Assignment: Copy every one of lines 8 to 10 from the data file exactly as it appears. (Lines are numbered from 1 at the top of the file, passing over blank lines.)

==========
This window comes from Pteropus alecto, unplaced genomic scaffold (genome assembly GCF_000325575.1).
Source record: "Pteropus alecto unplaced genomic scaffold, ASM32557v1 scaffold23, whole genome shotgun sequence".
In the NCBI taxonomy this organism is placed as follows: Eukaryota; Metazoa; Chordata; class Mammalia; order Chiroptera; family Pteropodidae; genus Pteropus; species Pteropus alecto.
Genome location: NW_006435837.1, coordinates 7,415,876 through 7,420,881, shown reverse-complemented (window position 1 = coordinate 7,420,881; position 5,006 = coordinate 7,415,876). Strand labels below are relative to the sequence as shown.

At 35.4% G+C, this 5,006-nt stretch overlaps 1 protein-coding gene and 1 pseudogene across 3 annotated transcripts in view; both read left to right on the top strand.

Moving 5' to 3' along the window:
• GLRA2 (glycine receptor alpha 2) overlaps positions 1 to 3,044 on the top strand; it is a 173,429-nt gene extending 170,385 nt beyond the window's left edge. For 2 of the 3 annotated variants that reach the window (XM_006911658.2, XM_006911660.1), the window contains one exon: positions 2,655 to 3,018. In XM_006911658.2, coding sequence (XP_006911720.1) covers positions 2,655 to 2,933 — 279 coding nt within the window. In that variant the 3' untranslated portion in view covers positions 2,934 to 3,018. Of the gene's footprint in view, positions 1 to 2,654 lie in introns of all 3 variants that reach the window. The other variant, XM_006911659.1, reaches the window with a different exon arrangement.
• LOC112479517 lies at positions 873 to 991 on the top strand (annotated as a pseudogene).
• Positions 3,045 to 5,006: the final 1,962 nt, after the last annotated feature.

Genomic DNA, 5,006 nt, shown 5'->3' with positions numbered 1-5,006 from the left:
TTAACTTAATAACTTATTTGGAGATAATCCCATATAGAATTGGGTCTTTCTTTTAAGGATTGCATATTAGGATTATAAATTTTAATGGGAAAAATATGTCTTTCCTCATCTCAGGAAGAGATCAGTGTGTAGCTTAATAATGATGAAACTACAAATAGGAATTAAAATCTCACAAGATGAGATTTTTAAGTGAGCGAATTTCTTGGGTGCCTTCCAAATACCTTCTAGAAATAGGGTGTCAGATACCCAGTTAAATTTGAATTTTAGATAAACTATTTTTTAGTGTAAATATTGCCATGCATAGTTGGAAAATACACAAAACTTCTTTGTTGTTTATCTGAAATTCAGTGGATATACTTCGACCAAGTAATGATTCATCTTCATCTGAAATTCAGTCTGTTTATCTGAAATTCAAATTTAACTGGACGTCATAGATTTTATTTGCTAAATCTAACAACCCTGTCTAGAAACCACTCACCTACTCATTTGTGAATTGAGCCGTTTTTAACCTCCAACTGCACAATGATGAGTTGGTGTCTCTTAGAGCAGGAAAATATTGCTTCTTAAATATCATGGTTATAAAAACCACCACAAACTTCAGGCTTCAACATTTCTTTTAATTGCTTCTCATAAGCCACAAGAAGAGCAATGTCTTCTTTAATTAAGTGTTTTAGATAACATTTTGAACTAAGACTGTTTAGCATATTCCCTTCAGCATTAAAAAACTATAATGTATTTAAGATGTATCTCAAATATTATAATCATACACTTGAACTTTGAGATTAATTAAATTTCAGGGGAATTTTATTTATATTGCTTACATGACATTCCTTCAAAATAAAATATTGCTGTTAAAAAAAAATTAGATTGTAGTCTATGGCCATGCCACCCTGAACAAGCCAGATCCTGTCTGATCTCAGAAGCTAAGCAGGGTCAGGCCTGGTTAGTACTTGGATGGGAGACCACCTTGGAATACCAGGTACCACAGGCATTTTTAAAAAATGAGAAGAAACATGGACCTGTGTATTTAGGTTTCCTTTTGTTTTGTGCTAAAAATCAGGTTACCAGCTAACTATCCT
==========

• LOC112479517 lies at positions 873 to 991 on the top strand (annotated as a pseudogene).
• Positions 3,045 to 5,006: the final 1,962 nt, after the last annotated feature.

Genomic DNA, 5,006 nt, shown 5'->3' with positions numbered 1-5,006 from the left: